A recent study projects that global fossil fuel subsidies totaled a staggering $5.2 trillion worldwide in 2017, and shows efficient pricing would have cut more than a quarter of global carbon emissions in 2015.

The incredible figures come from the International Monetary Fund, which defines subsidies as “fuel consumption times the gap between existing and efficient prices (i.e., prices warranted by supply costs, environmental costs, and revenue considerations).”

The IMF notes that it uses a broader definition of subsidies than some. Its projections reflect “differences between actual consumer fuel prices and how much consumers would pay if prices fully reflected supply costs plus the taxes needed to reflect environmental costs and revenue requirements.”

It calls these “post-tax subsidies.” The figure the IMF gives for “pre-tax subsidies” is $296 billion worldwide — a much smaller number, but still a huge amount in direct subsidies, and one that doesn’t account for those “differences.”

As part of the methodology, the study considered the number of ways economists have attempted to value the cost of CO2 emissions, and came up with a value of $40/ton for 2015 emissions, rising at 3% a year. The Environmental Defense Fund has said $40/ton is the “current central estimate” of the social cost of carbon, but notes that many experts believe this underestimates the true costs of carbon pollution — perhaps severely.

The IMF found subsidies totaled $4.7 trillion in 2015, which equalled 6.3% of global GDP, before the projected rise to $5.2 trillion in 2017 (6.5% of global GDP). China was by far the largest subsidizer in 2015 ($1.4 trillion), followed by the US ($649 billion), Russia ($551 billion), the combined European Union ($289 billion), and India ($209 billion).

The main recipients of these fuel subsidies are clear:

About three quarters of global subsidies are due to domestic factors—energy pricing reform thus remains largely in countries’ own national interest—while coal and petroleum together account for 85 percent of global subsidies.

Simply instituting fair pricing for fossil fuels would have massive environmental and health benefits, in addition to economic benefits:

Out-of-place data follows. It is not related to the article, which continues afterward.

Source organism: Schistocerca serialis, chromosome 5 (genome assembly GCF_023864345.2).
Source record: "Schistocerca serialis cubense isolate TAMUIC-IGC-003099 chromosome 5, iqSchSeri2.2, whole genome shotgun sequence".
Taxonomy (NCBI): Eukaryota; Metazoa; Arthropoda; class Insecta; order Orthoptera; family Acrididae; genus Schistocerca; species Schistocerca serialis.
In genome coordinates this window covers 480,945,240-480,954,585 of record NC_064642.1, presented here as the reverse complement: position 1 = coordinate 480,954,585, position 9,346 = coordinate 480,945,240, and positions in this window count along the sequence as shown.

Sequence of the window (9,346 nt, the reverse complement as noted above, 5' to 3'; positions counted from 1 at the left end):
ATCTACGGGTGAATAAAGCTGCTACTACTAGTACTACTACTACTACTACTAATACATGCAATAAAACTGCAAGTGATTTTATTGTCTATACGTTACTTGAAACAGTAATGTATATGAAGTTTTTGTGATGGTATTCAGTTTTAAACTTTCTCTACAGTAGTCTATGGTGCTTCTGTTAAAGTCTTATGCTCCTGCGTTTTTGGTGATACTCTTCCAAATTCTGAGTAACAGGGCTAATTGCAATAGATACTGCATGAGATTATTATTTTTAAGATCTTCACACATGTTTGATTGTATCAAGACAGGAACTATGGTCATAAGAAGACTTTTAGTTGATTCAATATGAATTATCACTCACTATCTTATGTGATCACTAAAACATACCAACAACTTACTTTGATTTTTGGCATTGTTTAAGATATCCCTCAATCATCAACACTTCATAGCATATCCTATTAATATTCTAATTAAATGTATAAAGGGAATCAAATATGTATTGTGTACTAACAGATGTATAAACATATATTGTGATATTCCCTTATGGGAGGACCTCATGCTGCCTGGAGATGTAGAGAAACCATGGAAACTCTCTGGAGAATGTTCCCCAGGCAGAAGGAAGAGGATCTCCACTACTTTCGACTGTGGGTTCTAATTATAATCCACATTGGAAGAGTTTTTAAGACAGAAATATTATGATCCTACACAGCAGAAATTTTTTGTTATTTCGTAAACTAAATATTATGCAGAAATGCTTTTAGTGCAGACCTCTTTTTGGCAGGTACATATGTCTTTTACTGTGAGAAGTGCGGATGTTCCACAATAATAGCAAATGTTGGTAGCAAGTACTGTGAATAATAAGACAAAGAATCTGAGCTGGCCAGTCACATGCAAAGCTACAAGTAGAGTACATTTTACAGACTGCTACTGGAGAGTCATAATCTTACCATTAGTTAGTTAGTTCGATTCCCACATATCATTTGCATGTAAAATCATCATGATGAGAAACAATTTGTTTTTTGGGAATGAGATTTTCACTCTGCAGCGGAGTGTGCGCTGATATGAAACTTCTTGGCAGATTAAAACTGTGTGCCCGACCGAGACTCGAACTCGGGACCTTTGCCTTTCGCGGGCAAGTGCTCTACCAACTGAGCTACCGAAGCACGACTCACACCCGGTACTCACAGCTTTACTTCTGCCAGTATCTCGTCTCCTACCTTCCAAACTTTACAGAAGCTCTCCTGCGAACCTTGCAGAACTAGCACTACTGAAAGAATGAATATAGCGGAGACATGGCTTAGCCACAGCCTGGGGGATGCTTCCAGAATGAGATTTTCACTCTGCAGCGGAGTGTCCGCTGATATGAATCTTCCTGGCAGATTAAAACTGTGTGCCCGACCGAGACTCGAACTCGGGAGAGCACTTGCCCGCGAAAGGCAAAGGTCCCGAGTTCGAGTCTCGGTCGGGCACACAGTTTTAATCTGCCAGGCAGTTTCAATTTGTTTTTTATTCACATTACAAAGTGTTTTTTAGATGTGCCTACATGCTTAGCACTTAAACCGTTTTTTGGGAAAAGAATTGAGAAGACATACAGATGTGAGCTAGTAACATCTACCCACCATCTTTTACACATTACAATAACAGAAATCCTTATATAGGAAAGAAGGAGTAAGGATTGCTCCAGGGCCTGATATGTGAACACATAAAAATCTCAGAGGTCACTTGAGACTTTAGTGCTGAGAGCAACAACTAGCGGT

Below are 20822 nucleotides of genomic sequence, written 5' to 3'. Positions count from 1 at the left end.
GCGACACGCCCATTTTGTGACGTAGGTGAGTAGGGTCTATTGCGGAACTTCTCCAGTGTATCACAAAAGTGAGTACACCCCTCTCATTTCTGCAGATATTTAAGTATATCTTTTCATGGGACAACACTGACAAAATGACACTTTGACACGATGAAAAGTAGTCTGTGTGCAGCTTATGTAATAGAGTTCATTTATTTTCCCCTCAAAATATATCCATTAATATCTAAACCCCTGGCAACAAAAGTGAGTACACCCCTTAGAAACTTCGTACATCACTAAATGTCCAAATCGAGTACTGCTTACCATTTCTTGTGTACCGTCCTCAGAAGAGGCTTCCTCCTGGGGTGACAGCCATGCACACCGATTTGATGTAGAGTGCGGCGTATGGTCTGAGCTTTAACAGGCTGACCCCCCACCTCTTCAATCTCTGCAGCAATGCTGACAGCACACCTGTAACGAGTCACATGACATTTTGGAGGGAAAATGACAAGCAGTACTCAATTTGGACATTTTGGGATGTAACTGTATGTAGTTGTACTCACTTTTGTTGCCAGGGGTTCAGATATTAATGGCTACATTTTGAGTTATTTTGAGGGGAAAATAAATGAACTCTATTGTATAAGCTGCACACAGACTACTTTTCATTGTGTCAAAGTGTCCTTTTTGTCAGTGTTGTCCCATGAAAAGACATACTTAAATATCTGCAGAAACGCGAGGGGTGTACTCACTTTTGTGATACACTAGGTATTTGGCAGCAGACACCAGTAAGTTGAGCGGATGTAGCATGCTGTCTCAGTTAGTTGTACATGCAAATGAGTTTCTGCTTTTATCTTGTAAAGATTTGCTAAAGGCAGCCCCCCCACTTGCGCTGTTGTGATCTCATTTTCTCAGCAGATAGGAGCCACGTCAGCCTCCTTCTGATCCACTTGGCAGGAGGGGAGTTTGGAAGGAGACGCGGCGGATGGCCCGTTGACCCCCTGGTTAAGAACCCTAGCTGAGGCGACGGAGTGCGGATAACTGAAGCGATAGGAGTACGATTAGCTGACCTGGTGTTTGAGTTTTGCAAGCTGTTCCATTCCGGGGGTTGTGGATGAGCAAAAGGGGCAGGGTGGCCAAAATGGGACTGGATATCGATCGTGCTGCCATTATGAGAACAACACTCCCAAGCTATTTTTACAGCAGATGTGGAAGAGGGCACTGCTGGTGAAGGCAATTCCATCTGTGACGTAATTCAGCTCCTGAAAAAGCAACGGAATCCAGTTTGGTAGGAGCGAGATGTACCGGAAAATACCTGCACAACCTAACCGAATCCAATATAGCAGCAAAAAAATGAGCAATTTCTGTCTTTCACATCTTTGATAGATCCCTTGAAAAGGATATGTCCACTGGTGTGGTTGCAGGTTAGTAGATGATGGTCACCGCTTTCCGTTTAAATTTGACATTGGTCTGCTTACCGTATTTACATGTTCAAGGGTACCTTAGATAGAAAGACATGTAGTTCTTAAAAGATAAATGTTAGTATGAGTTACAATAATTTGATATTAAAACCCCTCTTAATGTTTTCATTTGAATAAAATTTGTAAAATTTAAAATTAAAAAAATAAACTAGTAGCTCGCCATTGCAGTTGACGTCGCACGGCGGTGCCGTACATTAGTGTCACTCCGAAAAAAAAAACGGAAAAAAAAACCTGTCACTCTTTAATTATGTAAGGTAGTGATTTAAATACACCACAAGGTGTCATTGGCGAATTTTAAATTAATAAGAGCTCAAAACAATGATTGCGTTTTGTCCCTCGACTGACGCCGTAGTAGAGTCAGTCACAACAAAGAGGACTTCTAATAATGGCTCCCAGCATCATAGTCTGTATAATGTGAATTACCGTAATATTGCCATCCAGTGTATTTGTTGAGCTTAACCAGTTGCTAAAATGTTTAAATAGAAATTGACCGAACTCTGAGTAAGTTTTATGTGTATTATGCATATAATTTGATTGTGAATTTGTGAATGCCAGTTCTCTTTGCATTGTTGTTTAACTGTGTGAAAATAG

Efficient fossil fuel pricing in 2015 would have lowered global carbon emissions by 28 percent and fossil fuel air pollution deaths by 46 percent, and increased government revenue by 3.8 percent of GDP.

A recent study from the European Heart Journal notes that air pollution, mostly from fossil fuels, now causes more deaths than smoking.

The study does not attempt to account for subsidies for non-fossil fuels, but a brief footnote in the full report is enlightening:

Renewables subsidies in power generation, for example, were $140 billion worldwide in 2016 according to IEA (2017). Note, however, that efficient fuel pricing would remove one of the key motivations for renewable energy subsidies.

Electrek’s Take

Look at what we have done to ourselves, and are continuing to do to ourselves. Imagine explaining this concept to an alien. It boggles the mind.

We see the reason for the IMF factoring in the widespread effects of burning fossil fuels in its definition of subsidies. For those who’d rather use the narrower definition, the world still offered up nearly $300 billion in pre-tax subsidies in 2017. G7 countries provide about $100 billion in direct fiscal support each year to fossil fuels, with the US offering $26 billion annually. Most Americans want to reduce fossil fuel use. It’s way past the time to end fossil fuel subsidies and institute carbon pricing.

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